Mojo - June 2010

Michael Steele's Thurgood Marshall Fail

| Tue Jun. 29, 2010 2:19 PM EDT

During confirmation hearings for Supreme Court nominee Elena Kagan, it almost seemed as if the late and legendary Justice Thurgood Marshall was the one being vetted—rather than Kagan, who once clerked for him. Republicans on the Senate judiciary committee have tried to turn the civil rights icon into ammo for their assault on Kagan, attacking Marshall as a "judicial activist" and suggesting that the same could be expected of Kagan. This wasn't a surprise. Michael Steele, the chairman of the Republican National Committee, kick-started this bash-Marshall campaign last month by pouncing on Kagan for praising a 1987 Marshall speech in which the ex-justice said the Constitution, "as originally drafted and conceived," was "defective." Marshall had been referring to the Constitution's definition of slaves as three-fifths of "free persons." But Steele's oppo gang at the RNC seized on this and zapped out a memo hammering Kagan: "Does Kagan Still View Constitution 'As Originally Drafted And Conceived' As ‘Defective’?"

Choosing to go after the country's first black Supreme Court justice is an iffy strategy for the GOPers. But it's an especially strange line of attack for Steele—formerly Maryland’s first black lieutenant governor—who used to laud Marshall as a hero.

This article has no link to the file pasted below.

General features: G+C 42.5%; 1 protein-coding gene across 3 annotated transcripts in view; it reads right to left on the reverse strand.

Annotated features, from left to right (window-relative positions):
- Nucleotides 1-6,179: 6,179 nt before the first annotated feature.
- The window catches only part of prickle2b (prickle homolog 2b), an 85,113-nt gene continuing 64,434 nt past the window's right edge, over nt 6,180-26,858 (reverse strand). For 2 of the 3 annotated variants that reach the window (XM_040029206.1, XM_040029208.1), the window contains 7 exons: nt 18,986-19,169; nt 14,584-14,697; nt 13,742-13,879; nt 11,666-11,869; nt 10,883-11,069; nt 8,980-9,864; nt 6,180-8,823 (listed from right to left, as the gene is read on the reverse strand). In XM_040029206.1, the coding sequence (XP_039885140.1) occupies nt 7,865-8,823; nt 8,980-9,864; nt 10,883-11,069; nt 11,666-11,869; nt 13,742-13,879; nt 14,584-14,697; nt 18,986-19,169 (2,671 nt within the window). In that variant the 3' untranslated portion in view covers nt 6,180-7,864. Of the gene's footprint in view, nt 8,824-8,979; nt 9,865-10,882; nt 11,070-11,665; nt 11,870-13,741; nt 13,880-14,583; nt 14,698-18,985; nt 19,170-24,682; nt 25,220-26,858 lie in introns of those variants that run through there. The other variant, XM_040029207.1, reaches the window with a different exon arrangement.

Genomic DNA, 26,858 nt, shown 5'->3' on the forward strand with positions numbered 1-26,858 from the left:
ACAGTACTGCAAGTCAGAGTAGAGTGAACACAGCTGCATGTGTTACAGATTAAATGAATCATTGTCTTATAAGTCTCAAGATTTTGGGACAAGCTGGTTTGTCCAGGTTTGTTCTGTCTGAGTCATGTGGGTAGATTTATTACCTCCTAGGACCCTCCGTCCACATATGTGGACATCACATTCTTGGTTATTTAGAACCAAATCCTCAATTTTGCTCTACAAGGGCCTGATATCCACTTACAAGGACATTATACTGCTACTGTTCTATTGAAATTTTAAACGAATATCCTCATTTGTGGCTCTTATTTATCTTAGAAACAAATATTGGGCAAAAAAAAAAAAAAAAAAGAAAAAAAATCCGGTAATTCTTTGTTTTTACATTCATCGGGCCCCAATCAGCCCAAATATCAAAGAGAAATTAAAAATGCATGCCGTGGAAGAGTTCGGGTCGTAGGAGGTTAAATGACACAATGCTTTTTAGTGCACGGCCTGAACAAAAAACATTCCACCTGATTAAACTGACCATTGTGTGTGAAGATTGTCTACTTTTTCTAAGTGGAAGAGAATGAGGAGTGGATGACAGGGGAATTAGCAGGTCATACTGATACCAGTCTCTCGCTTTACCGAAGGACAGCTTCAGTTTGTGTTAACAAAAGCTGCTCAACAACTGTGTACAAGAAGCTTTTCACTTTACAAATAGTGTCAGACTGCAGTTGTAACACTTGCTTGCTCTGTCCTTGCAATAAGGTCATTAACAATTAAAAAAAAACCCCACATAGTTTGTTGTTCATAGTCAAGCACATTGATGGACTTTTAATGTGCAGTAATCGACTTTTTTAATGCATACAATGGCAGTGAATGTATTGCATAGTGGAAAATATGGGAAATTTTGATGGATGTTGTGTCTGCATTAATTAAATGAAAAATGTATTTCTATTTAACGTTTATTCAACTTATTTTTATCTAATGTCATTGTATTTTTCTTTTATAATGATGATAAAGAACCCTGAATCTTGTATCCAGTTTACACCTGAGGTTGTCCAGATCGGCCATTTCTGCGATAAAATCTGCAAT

For instance, in July 2004, Steele honored Marshall as a barrier-shattering champion on the 40th anniversary of the 1964 Civil Rights Act. Standing in front of a memorial statue of Marshall near the Governor's Mansion in Annapolis , Steele declared: "Without the '64 act, I do not stand in the shadow of this giant." Also in attendance was Arthur Fletcher, one of the original plaintiffs in Brown v. Board of Education. As the NAACP's chief counsel, Marshall had represented Fletcher in that landmark case, which ended legalized segregation in schools. During the ceremony, Fletcher told then-Maryland Gov. Robert Ehrlich, "Thank you for making that young man [Steele] lieutenant governor."

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Another GOP Fin. Reform Defector?

| Tue Jun. 29, 2010 9:54 AM EDT

After more than a year of hand-wringing, negotiating, bickering, leaking, and (some) compromise, is financial reform about to crash and burn at the 11th hour? The chances of the Dodd-Frank bill failing to win the necessary 60 votes in the Senate, where the measure must pass before going to President Obama, are increasing by the day. Yesterday, Sen. Russ Feingold (D-Wisc.) reiterated his opposition to the bill, after having voted against it in May, and Sen. Robert Byrd (D-WV), who didn't vote in May but would've backed the bill, passed away yesterday morning. (A position our own Kevin Drum simply can't understand.) Sen. Maria Cantwell (D-Wash.), who joined Feingold in opposing the bill, has yet to change her stance. A spokeswoman for Sen. Charles Grassley (R-Iowa), who voted for the bill in May, told Mother Jones yesterday the senator was still digesting its contents, which means one of four GOP votes is up in the air.

And now, as Talking Points Memo's Brian Beutler reports, another Senate Republican who'd backed the financial bill in May is on the fence: